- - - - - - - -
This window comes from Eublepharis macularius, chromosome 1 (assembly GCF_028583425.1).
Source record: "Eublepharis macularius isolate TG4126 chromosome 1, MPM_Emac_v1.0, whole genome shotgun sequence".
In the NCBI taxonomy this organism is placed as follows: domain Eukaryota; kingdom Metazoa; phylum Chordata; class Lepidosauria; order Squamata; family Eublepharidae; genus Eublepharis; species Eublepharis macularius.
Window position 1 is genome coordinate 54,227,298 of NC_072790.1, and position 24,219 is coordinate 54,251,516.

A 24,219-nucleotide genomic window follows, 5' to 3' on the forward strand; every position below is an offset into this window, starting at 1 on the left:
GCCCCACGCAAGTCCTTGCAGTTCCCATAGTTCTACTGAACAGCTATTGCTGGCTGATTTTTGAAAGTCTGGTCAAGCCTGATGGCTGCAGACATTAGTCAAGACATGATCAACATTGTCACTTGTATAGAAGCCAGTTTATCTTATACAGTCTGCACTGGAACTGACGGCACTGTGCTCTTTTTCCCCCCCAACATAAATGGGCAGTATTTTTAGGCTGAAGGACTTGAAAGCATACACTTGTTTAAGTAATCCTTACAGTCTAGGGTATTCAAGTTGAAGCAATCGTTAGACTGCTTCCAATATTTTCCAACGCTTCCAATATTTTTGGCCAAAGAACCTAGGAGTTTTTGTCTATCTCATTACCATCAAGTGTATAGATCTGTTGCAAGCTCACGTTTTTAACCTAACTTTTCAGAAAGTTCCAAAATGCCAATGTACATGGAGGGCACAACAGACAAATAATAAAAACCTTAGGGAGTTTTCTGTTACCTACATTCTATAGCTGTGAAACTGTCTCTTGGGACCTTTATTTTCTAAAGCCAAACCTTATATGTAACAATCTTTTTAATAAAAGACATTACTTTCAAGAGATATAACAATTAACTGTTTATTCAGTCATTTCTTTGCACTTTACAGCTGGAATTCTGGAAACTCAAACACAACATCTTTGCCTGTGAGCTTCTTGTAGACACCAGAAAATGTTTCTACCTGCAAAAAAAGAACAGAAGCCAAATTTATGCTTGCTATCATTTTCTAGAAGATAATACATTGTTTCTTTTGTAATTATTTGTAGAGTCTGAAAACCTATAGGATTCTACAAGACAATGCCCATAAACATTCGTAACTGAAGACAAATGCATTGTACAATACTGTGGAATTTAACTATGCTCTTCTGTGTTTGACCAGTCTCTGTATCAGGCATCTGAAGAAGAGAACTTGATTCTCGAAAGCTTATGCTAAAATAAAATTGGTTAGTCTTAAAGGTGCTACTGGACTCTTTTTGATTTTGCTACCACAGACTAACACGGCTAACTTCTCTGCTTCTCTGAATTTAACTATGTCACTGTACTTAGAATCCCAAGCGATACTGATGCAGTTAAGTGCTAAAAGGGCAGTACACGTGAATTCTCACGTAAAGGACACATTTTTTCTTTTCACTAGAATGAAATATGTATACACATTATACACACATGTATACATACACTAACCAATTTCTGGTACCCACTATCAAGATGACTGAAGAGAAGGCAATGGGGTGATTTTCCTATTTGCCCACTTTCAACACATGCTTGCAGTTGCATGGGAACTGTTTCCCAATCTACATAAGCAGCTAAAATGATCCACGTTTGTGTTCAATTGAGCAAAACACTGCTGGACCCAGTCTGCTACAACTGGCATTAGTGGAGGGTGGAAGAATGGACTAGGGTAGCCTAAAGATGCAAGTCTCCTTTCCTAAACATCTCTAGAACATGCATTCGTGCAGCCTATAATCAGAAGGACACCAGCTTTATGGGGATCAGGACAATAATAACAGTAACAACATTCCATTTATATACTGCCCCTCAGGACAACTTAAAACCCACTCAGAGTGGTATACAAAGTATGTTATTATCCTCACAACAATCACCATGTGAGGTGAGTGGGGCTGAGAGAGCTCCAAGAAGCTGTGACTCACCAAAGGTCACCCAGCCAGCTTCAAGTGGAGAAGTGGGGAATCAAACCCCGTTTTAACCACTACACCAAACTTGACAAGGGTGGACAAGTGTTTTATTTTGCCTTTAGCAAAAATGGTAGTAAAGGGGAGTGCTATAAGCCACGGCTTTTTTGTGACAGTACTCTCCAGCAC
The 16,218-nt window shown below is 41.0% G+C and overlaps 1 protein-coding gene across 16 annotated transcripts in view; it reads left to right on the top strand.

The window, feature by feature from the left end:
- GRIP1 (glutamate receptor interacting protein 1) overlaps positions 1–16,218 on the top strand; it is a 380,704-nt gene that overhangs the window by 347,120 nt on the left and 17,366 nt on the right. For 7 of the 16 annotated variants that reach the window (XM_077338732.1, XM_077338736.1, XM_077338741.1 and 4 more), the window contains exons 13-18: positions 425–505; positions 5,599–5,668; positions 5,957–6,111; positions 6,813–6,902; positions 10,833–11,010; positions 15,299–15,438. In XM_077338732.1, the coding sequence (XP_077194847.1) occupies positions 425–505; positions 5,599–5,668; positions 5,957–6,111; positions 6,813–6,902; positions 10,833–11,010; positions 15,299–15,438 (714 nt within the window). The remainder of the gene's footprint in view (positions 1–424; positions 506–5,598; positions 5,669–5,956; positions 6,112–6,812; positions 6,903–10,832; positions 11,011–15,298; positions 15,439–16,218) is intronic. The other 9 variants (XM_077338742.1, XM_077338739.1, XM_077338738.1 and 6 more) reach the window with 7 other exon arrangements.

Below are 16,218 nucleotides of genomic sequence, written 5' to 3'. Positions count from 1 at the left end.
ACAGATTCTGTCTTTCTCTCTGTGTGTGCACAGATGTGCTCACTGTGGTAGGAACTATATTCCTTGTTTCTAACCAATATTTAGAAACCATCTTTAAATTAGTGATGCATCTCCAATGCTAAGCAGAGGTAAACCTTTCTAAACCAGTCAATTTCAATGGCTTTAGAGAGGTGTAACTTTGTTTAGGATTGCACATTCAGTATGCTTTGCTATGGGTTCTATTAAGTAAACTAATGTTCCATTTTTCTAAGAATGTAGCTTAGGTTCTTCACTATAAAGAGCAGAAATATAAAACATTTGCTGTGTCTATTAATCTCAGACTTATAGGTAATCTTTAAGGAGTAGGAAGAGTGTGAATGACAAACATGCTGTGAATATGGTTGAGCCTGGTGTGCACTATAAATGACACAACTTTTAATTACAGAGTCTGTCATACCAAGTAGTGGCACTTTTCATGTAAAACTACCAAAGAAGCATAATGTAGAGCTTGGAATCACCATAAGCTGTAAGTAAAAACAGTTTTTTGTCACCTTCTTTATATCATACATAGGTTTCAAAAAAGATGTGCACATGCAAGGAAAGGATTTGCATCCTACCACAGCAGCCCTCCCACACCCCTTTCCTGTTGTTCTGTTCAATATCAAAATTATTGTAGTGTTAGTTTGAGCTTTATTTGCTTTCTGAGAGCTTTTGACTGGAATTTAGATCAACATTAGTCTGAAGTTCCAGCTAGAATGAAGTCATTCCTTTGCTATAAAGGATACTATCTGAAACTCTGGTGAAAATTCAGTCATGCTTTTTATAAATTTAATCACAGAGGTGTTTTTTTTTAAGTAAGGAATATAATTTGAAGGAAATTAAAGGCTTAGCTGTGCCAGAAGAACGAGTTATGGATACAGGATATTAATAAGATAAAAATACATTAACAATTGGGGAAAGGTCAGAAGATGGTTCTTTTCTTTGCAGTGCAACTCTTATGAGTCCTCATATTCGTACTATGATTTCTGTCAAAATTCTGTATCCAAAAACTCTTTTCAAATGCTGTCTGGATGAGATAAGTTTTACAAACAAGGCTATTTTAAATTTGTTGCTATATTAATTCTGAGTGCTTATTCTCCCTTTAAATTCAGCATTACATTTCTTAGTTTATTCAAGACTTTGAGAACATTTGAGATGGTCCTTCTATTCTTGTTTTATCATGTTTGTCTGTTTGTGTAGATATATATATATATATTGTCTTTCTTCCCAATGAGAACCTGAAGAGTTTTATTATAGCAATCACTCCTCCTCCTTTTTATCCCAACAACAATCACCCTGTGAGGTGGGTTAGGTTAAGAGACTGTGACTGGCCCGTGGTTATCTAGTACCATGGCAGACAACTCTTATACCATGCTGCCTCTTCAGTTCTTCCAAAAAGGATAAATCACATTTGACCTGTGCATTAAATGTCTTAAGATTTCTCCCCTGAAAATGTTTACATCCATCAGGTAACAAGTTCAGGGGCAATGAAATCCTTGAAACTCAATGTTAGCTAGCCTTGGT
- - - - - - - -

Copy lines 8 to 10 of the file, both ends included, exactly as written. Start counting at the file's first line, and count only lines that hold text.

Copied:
The window, feature by feature from the left end:
- GRIP1 (glutamate receptor interacting protein 1) overlaps positions 1–16,218 on the top strand; it is a 380,704-nt gene that overhangs the window by 347,120 nt on the left and 17,366 nt on the right. For 7 of the 16 annotated variants that reach the window (XM_077338732.1, XM_077338736.1, XM_077338741.1 and 4 more), the window contains exons 13-18: positions 425–505; positions 5,599–5,668; positions 5,957–6,111; positions 6,813–6,902; positions 10,833–11,010; positions 15,299–15,438. In XM_077338732.1, the coding sequence (XP_077194847.1) occupies positions 425–505; positions 5,599–5,668; positions 5,957–6,111; positions 6,813–6,902; positions 10,833–11,010; positions 15,299–15,438 (714 nt within the window). The remainder of the gene's footprint in view (positions 1–424; positions 506–5,598; positions 5,669–5,956; positions 6,112–6,812; positions 6,903–10,832; positions 11,011–15,298; positions 15,439–16,218) is intronic. The other 9 variants (XM_077338742.1, XM_077338739.1, XM_077338738.1 and 6 more) reach the window with 7 other exon arrangements.

Below are 16,218 nucleotides of genomic sequence, written 5' to 3'. Positions count from 1 at the left end.